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Achieving the LCC’s mission is really a collaborative effort amongst all who are interested in landscape conservation in western Alaska.  We think of landscape conservation in its broadest definition, which includes all aspects of resource management across terrestrial-marine linkages, resource management, subsistence management etc.  The LCC’s role is not in management, but rather in helping to inform decision-makers about how climate change may affect the systems/habitats/species they manage.  As explained in more detail here​, the LCC focuses its efforts on activities and projects that will benefit a variety of our partners and stakeholders.  

Given the variety of interests we engage with, it is helpful to think of our science activities in terms of what ‘system level’ they focus on.  Sometimes, the key to solving the puzzle occurs at a geological or ecological process level (e.g. stream temperature changes, storm surge frequency and severity etc.) while at other times the key is to look directly at how species or communities respond to change.  ​We pursue strategic activities at whichever level they occur.  Examples of the types of questions that LCC sponsored projects may address are included in the boxes within each system level.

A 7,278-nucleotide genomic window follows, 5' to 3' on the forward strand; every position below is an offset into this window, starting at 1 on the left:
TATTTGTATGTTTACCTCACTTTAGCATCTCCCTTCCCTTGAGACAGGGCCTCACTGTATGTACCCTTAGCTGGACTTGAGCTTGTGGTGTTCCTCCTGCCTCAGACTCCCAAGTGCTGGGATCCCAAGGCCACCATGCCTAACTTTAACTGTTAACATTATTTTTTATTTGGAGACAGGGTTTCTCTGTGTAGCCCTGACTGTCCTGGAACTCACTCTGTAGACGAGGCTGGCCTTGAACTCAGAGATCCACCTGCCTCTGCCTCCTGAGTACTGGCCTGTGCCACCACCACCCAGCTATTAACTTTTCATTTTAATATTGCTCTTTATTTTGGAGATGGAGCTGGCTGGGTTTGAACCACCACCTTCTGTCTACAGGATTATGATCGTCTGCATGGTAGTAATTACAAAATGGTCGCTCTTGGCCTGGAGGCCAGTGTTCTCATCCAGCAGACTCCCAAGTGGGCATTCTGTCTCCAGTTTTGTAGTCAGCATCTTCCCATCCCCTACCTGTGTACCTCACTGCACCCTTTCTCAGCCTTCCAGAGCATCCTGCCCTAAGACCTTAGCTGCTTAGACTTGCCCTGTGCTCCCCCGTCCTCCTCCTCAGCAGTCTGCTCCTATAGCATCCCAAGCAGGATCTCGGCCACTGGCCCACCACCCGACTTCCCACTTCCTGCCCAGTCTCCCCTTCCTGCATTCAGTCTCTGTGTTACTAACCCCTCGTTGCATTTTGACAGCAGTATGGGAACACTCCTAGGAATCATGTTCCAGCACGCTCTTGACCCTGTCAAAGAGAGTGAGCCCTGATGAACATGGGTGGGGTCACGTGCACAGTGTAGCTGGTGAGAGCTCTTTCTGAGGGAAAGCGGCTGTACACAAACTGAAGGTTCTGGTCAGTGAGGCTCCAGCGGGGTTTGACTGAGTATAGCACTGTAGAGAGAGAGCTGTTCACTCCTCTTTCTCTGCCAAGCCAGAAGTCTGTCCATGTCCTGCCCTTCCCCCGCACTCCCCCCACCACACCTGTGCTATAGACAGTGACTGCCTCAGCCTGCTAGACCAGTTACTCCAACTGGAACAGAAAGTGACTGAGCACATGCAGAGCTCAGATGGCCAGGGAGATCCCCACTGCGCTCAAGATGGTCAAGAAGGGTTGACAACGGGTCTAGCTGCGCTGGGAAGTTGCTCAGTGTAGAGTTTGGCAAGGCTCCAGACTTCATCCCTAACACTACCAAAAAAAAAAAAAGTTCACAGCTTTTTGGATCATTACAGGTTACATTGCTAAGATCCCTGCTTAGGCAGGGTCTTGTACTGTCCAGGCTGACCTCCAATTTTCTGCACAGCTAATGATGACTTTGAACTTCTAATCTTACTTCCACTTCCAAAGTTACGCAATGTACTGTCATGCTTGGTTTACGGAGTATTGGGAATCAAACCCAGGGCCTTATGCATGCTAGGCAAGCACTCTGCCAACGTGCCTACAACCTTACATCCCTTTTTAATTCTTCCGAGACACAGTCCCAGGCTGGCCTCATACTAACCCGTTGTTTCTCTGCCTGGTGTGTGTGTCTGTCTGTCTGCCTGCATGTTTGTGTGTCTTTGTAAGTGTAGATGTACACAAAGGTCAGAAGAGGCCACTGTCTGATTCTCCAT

System level Diagram (no side arrows).jpg


The geophysical and oceanographic systems form the basis for all of the other systems.  Landscapes and coastal systems are driven largely by processes at the geophysical or oceanographic levels, while biological systems are responding to the landscape/coastal processes as well as to the geophysical and oceanographic levels.  Human systems depend upon all of the other systems.  Each system level not only responds to conditions at the system levels below, but also can be affected by the conditions at higher levels. ​